Visitor Information
Private visits : Thursday 25th of April - 12pm, 2pm or 4pm
Friday 26th of April - 11am, 2pm or 4pm

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"Symmetry and geometry are the inspirations 
for this small capsule collection" - David Collins

Irish interior designer David Collins has teamed up with Italian furniture brand Promemoria on his first furniture line to date - albeit a capsule collection. Launching at the Salone del Mobile, the lamps, tables and chair take the brand in a decidedly pared-back direction. Forms are elegant and clean, while details are luxurious yet subtle, as in a slim panel of bronze gripping the centre of the side table.  'Symmetry and geometry are the inspirations for this small capsule collection,' says Collins, whose weighty design CV includes stores for Alexander McQueen, hotels such as The London NYC in New York and The Apartment at London's Connaught, as well as residential projects across the globe. 'The pieces articulate the strength in restrained and deceptively simple shapes.' Lamps bear triangular or hexagonal bases and shades, while the chair has an elongated wooden back that extends to the floor.

via wallpaper

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1940's oak coffee table
 by Jean Royère. 

1940's oak coffee table
 by Jean Royère. 

"Look what you've done, you gigolo 
Another hustle has been run, 
but now you ought to know 
That this fool can no longer be swayed 
By the tools of your trade, you gigolo"

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Indoor | Outdoor

"Mattia Bonetti, known for his limited edition works and unique commissions, has approached the distinction between art and design not as a barrier, but as a wellspring of creative dialogue.

Mattia Bonetti, Indoor | Outdoor
10 April – 4 May, 2013
293 Tenth Avenue, New York

Paul Kasmin Gallery is pleased to present Indoor | Outdoor, an exhibition of new functional sculptures by Mattia Bonetti, on view from 10 April – 4 May,  2013 at 293 Tenth Avenue in New York.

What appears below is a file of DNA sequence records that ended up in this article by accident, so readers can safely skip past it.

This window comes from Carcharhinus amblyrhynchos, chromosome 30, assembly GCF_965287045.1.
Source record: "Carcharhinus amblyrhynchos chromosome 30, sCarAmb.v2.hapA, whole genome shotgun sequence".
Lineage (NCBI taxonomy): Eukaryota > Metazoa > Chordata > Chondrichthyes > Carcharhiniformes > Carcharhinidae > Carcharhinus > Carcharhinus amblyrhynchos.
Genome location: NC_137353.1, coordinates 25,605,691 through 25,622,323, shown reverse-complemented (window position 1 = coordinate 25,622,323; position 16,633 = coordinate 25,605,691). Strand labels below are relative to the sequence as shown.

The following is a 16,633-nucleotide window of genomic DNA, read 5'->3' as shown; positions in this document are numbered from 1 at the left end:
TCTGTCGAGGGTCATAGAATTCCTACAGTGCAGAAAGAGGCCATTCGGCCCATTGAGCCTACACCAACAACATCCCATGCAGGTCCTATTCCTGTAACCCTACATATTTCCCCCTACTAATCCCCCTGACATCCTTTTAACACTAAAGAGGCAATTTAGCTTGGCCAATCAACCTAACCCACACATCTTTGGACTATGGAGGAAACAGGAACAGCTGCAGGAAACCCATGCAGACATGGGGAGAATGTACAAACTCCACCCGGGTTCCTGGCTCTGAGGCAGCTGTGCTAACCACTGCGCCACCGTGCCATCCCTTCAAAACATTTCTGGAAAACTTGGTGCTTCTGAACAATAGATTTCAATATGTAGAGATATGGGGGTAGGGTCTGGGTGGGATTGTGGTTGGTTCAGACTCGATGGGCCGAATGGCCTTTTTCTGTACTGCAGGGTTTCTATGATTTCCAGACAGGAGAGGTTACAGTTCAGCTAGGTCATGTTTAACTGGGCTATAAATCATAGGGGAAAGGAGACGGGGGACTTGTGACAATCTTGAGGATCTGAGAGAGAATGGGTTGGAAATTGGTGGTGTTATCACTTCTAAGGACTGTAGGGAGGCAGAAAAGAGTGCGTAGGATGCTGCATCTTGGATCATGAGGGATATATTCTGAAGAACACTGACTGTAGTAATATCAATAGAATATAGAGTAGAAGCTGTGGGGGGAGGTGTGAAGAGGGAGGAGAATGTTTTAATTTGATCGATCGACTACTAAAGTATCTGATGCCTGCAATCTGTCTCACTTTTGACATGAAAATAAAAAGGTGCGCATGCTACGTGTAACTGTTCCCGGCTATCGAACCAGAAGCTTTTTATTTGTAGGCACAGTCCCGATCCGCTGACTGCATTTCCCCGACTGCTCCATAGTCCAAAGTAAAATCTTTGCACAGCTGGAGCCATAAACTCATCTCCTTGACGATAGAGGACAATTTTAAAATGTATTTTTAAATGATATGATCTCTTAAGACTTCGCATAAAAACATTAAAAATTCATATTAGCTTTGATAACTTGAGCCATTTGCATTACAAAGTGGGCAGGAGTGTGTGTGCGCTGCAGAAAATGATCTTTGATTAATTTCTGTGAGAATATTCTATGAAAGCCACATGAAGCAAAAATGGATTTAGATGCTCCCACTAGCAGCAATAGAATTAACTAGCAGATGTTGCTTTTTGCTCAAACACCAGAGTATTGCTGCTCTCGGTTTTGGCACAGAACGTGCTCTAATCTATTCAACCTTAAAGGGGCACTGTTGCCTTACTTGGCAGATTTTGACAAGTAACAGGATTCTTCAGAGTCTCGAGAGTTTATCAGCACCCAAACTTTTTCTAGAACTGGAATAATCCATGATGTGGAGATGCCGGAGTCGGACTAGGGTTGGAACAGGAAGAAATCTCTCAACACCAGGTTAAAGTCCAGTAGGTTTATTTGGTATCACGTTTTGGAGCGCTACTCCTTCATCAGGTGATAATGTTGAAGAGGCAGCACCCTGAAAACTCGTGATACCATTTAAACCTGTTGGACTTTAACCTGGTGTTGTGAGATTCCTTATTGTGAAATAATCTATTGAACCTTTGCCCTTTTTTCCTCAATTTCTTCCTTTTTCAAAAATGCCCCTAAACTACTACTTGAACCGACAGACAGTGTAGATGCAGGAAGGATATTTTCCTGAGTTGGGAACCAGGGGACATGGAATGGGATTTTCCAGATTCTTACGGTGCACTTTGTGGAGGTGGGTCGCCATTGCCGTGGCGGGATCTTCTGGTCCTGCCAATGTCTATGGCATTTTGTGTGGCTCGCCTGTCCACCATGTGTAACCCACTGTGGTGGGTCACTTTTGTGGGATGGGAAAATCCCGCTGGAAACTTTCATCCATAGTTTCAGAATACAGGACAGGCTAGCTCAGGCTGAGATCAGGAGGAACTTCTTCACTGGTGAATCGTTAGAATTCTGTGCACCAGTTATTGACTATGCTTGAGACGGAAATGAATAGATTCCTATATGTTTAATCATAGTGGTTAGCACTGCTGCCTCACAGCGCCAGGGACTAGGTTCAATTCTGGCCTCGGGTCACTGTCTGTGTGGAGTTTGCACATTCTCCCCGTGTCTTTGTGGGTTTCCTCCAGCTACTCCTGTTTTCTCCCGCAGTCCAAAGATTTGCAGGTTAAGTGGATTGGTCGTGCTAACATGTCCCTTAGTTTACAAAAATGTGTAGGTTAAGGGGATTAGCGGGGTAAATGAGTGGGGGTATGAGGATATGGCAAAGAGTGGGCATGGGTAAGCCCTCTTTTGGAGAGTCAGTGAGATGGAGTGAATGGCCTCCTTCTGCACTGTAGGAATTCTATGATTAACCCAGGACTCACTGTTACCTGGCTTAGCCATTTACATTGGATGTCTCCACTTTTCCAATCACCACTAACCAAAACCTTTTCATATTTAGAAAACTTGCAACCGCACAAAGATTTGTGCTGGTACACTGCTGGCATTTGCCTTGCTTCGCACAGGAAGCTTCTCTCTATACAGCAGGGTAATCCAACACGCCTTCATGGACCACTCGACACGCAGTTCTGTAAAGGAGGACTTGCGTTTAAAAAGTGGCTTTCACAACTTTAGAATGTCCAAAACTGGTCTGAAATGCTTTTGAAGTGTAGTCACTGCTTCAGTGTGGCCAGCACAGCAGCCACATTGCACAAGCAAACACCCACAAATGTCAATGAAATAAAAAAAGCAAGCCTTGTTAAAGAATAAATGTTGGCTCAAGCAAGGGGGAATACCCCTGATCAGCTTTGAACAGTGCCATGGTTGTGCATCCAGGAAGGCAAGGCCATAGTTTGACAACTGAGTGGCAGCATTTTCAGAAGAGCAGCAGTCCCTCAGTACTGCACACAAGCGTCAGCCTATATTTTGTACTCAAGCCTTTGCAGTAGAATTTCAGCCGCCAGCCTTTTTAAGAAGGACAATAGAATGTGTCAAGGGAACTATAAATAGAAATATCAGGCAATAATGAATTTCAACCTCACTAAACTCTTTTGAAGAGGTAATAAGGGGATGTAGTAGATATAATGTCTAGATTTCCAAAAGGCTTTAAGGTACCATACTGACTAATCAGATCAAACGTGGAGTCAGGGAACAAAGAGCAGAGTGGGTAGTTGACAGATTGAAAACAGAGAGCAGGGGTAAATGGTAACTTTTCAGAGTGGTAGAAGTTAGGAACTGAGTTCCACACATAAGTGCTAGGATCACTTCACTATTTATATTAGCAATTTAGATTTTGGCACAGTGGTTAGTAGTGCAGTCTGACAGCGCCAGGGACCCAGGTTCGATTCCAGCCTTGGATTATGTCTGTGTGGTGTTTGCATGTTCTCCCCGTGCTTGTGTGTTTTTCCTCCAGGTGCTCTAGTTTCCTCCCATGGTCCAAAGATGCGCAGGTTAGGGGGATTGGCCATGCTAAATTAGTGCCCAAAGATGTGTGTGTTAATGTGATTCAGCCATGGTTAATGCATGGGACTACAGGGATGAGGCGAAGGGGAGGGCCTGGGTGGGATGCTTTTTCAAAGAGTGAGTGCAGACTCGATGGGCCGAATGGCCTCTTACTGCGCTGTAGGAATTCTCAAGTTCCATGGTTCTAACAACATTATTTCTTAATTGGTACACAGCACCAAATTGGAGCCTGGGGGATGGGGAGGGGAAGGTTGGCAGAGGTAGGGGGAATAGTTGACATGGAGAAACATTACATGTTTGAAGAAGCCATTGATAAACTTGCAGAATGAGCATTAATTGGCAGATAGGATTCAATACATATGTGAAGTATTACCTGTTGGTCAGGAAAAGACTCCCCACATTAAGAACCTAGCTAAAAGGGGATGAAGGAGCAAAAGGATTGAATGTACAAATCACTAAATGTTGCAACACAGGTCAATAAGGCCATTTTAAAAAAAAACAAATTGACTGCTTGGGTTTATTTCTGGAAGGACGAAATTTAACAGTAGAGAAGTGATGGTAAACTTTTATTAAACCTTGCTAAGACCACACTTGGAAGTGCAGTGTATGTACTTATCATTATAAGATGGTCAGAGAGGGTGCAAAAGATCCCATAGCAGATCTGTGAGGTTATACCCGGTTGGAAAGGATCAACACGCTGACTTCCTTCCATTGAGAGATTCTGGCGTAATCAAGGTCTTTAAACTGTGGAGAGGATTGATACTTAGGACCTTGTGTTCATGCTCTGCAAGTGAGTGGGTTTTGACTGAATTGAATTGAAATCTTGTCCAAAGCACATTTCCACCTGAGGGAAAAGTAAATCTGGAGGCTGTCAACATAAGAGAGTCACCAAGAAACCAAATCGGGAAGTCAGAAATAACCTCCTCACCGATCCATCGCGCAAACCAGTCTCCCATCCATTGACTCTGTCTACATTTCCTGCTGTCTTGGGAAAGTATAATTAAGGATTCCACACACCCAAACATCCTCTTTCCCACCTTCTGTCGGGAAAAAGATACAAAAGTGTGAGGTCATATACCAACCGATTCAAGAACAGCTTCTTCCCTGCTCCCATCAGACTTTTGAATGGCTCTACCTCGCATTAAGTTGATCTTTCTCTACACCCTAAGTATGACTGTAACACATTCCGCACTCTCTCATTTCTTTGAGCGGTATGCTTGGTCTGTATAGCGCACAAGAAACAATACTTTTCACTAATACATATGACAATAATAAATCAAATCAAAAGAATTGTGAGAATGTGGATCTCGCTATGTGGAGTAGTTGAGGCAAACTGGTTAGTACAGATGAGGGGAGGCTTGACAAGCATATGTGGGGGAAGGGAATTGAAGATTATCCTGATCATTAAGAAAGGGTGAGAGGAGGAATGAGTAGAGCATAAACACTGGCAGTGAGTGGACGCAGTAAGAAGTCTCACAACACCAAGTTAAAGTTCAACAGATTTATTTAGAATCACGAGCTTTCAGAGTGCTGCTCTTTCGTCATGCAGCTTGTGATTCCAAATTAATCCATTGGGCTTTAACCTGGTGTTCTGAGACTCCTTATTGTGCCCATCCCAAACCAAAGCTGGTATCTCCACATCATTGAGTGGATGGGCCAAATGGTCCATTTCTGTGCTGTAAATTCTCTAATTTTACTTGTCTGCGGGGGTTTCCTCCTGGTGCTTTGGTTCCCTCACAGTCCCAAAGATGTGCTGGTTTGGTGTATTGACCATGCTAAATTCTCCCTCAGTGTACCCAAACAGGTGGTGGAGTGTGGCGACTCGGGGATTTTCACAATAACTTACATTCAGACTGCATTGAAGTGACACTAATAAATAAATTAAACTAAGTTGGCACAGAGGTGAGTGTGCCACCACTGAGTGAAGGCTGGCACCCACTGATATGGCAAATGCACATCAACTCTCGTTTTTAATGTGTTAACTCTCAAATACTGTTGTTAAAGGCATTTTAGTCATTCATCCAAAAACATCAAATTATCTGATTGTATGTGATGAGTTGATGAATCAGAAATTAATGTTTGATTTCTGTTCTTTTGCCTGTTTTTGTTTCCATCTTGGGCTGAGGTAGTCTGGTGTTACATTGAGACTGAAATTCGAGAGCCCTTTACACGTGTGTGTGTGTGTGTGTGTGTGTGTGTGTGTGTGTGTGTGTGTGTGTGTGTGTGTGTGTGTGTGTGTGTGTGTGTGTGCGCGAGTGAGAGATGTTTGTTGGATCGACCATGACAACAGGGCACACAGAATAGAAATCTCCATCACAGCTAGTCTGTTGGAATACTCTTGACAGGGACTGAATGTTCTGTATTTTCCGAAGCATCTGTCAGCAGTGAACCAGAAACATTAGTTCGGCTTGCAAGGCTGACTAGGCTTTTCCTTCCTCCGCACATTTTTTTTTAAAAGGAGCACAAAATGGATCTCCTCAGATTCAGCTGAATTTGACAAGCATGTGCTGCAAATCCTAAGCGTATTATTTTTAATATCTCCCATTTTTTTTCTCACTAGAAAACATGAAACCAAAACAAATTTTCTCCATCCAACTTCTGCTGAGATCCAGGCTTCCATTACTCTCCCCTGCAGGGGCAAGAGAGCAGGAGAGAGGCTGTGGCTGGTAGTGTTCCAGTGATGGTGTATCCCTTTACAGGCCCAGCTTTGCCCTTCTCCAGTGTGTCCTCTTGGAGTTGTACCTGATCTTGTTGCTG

"The series epitomizes Bonetti’s unique vision, including an exciting debut of new outdoor furniture, a career first for the artist. Since the beginning of his pioneering practice in the 1970s, Bonetti, known for his limited edition works and unique commissions, has approached the distinction between art and design not as a barrier, but as a wellspring of creative dialogue. Inspired by the dynamic between indoors and out, these works swing both conceptually and formally between the organic and the geometric, playing in the space between the natural and the crafted. Blurring these familiar boundaries, the majority of the works have been designed to thrive both inside and outside. Bonetti’s forms also consciously reinvigorate classical and timeless silhouettes, suggesting cultural influences as diverse as Ancient Greece and imperial India. From the patterns of woven reeds translated in bronze, to shaped travertine filled with colored resin, to illuminated Madagascar rock crystal, to cast aluminum that bears the raised grain of hand-milled elm—these works tantalizingly combine and reimagine the world of design into a realm of dueling materials, forms, and evocations."

more here...

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Louise Nevelson:
The 70s March 22 - May 11, 2013

"I love to put things together. My whole life is one big collage. Every time I put on clothes, I am creating a picture, a living picture, for myself... I like clothes that are upholstered. I like that you build up your clothes…You can do it two-dimensionally, and every time I do it, when I go back to my work, I use that again.- Louise Nevelson